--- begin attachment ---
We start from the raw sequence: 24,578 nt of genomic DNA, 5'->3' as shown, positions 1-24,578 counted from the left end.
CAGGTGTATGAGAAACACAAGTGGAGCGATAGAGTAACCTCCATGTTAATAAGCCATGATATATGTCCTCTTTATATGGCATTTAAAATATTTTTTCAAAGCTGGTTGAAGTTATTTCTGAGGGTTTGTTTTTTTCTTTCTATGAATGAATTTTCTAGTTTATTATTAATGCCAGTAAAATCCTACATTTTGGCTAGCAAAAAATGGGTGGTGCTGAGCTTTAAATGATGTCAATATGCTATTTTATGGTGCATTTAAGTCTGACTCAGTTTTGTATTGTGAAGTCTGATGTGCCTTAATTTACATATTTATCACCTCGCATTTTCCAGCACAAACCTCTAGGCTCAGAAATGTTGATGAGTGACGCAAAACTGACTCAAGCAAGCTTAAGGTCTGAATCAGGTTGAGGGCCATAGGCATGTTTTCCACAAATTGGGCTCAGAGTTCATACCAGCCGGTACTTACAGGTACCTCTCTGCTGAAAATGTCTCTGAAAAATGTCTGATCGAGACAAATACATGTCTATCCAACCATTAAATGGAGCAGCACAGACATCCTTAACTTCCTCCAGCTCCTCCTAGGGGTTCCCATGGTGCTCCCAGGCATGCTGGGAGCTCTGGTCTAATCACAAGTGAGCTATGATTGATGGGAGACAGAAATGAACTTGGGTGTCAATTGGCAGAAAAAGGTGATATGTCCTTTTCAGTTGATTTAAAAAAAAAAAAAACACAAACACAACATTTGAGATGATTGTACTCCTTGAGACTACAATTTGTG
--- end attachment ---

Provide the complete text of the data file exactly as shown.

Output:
We start from the raw sequence: 24,578 nt of genomic DNA, 5'->3' as shown, positions 1-24,578 counted from the left end.
CAGGTGTATGAGAAACACAAGTGGAGCGATAGAGTAACCTCCATGTTAATAAGCCATGATATATGTCCTCTTTATATGGCATTTAAAATATTTTTTCAAAGCTGGTTGAAGTTATTTCTGAGGGTTTGTTTTTTTCTTTCTATGAATGAATTTTCTAGTTTATTATTAATGCCAGTAAAATCCTACATTTTGGCTAGCAAAAAATGGGTGGTGCTGAGCTTTAAATGATGTCAATATGCTATTTTATGGTGCATTTAAGTCTGACTCAGTTTTGTATTGTGAAGTCTGATGTGCCTTAATTTACATATTTATCACCTCGCATTTTCCAGCACAAACCTCTAGGCTCAGAAATGTTGATGAGTGACGCAAAACTGACTCAAGCAAGCTTAAGGTCTGAATCAGGTTGAGGGCCATAGGCATGTTTTCCACAAATTGGGCTCAGAGTTCATACCAGCCGGTACTTACAGGTACCTCTCTGCTGAAAATGTCTCTGAAAAATGTCTGATCGAGACAAATACATGTCTATCCAACCATTAAATGGAGCAGCACAGACATCCTTAACTTCCTCCAGCTCCTCCTAGGGGTTCCCATGGTGCTCCCAGGCATGCTGGGAGCTCTGGTCTAATCACAAGTGAGCTATGATTGATGGGAGACAGAAATGAACTTGGGTGTCAATTGGCAGAAAAAGGTGATATGTCCTTTTCAGTTGATTTAAAAAAAAAAAAAACACAAACACAACATTTGAGATGATTGTACTCCTTGAGACTACAATTTGTG